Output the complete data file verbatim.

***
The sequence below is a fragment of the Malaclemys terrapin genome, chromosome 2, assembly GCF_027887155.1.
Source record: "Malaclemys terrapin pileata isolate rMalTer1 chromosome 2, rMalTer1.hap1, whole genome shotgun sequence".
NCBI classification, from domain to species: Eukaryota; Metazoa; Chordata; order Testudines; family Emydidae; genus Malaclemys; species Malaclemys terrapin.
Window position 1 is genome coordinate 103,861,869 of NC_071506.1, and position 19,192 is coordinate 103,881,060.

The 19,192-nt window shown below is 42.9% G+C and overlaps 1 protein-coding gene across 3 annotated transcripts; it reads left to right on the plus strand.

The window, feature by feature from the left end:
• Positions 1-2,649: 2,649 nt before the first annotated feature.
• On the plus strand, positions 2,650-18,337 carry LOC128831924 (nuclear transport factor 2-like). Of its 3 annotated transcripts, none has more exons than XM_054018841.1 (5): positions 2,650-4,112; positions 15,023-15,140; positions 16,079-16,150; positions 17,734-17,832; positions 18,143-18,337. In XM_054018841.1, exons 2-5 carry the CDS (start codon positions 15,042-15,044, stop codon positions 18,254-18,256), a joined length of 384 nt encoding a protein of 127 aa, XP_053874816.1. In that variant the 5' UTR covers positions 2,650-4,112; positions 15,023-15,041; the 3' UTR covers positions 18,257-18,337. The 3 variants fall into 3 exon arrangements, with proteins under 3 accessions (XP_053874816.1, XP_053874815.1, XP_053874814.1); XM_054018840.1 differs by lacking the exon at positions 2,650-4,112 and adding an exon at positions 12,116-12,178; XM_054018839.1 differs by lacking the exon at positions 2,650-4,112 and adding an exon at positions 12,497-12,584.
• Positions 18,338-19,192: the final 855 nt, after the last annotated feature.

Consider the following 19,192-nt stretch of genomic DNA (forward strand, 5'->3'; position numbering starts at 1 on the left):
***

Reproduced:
The sequence below is a fragment of the Malaclemys terrapin genome, chromosome 2, assembly GCF_027887155.1.
Source record: "Malaclemys terrapin pileata isolate rMalTer1 chromosome 2, rMalTer1.hap1, whole genome shotgun sequence".
NCBI classification, from domain to species: Eukaryota; Metazoa; Chordata; order Testudines; family Emydidae; genus Malaclemys; species Malaclemys terrapin.
Window position 1 is genome coordinate 103,861,869 of NC_071506.1, and position 19,192 is coordinate 103,881,060.

The 19,192-nt window shown below is 42.9% G+C and overlaps 1 protein-coding gene across 3 annotated transcripts; it reads left to right on the plus strand.

The window, feature by feature from the left end:
• Positions 1-2,649: 2,649 nt before the first annotated feature.
• On the plus strand, positions 2,650-18,337 carry LOC128831924 (nuclear transport factor 2-like). Of its 3 annotated transcripts, none has more exons than XM_054018841.1 (5): positions 2,650-4,112; positions 15,023-15,140; positions 16,079-16,150; positions 17,734-17,832; positions 18,143-18,337. In XM_054018841.1, exons 2-5 carry the CDS (start codon positions 15,042-15,044, stop codon positions 18,254-18,256), a joined length of 384 nt encoding a protein of 127 aa, XP_053874816.1. In that variant the 5' UTR covers positions 2,650-4,112; positions 15,023-15,041; the 3' UTR covers positions 18,257-18,337. The 3 variants fall into 3 exon arrangements, with proteins under 3 accessions (XP_053874816.1, XP_053874815.1, XP_053874814.1); XM_054018840.1 differs by lacking the exon at positions 2,650-4,112 and adding an exon at positions 12,116-12,178; XM_054018839.1 differs by lacking the exon at positions 2,650-4,112 and adding an exon at positions 12,497-12,584.
• Positions 18,338-19,192: the final 855 nt, after the last annotated feature.

Consider the following 19,192-nt stretch of genomic DNA (forward strand, 5'->3'; position numbering starts at 1 on the left):